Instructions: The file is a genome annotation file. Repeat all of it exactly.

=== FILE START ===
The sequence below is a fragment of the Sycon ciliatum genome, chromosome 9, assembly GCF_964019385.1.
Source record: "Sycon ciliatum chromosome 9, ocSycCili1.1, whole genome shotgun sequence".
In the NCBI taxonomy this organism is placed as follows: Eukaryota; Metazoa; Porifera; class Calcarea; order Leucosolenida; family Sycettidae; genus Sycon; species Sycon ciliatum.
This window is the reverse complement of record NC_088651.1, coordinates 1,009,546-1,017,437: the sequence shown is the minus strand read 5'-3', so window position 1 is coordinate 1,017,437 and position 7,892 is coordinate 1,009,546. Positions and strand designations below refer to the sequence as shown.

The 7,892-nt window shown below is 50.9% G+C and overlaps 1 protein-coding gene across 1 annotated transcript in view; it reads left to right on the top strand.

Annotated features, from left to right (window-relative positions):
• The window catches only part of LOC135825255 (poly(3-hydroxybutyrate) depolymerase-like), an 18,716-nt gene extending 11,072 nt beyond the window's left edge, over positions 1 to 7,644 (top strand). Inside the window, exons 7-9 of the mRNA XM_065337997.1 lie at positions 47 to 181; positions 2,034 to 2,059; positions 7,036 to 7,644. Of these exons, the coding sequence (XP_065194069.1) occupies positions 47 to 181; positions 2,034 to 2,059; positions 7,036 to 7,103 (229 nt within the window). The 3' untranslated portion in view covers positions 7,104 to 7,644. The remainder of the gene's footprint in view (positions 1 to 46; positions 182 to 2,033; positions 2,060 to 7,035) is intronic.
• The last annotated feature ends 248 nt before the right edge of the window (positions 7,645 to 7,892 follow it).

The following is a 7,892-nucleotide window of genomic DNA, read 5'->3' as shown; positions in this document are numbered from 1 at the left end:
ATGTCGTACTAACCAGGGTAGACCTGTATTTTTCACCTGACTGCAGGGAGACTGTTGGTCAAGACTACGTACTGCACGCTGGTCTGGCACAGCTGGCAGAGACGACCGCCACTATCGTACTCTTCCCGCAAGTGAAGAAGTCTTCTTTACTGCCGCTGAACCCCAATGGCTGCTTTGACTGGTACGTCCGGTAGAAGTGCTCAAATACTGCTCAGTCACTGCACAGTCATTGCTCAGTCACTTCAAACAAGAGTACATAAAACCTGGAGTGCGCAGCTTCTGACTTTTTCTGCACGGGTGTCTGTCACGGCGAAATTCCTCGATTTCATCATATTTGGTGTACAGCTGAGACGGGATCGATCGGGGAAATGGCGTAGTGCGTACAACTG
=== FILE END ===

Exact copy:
The sequence below is a fragment of the Sycon ciliatum genome, chromosome 9, assembly GCF_964019385.1.
Source record: "Sycon ciliatum chromosome 9, ocSycCili1.1, whole genome shotgun sequence".
In the NCBI taxonomy this organism is placed as follows: Eukaryota; Metazoa; Porifera; class Calcarea; order Leucosolenida; family Sycettidae; genus Sycon; species Sycon ciliatum.
This window is the reverse complement of record NC_088651.1, coordinates 1,009,546-1,017,437: the sequence shown is the minus strand read 5'-3', so window position 1 is coordinate 1,017,437 and position 7,892 is coordinate 1,009,546. Positions and strand designations below refer to the sequence as shown.

The 7,892-nt window shown below is 50.9% G+C and overlaps 1 protein-coding gene across 1 annotated transcript in view; it reads left to right on the top strand.

Annotated features, from left to right (window-relative positions):
• The window catches only part of LOC135825255 (poly(3-hydroxybutyrate) depolymerase-like), an 18,716-nt gene extending 11,072 nt beyond the window's left edge, over positions 1 to 7,644 (top strand). Inside the window, exons 7-9 of the mRNA XM_065337997.1 lie at positions 47 to 181; positions 2,034 to 2,059; positions 7,036 to 7,644. Of these exons, the coding sequence (XP_065194069.1) occupies positions 47 to 181; positions 2,034 to 2,059; positions 7,036 to 7,103 (229 nt within the window). The 3' untranslated portion in view covers positions 7,104 to 7,644. The remainder of the gene's footprint in view (positions 1 to 46; positions 182 to 2,033; positions 2,060 to 7,035) is intronic.
• The last annotated feature ends 248 nt before the right edge of the window (positions 7,645 to 7,892 follow it).

The following is a 7,892-nucleotide window of genomic DNA, read 5'->3' as shown; positions in this document are numbered from 1 at the left end:
ATGTCGTACTAACCAGGGTAGACCTGTATTTTTCACCTGACTGCAGGGAGACTGTTGGTCAAGACTACGTACTGCACGCTGGTCTGGCACAGCTGGCAGAGACGACCGCCACTATCGTACTCTTCCCGCAAGTGAAGAAGTCTTCTTTACTGCCGCTGAACCCCAATGGCTGCTTTGACTGGTACGTCCGGTAGAAGTGCTCAAATACTGCTCAGTCACTGCACAGTCATTGCTCAGTCACTTCAAACAAGAGTACATAAAACCTGGAGTGCGCAGCTTCTGACTTTTTCTGCACGGGTGTCTGTCACGGCGAAATTCCTCGATTTCATCATATTTGGTGTACAGCTGAGACGGGATCGATCGGGGAAATGGCGTAGTGCGTACAACTG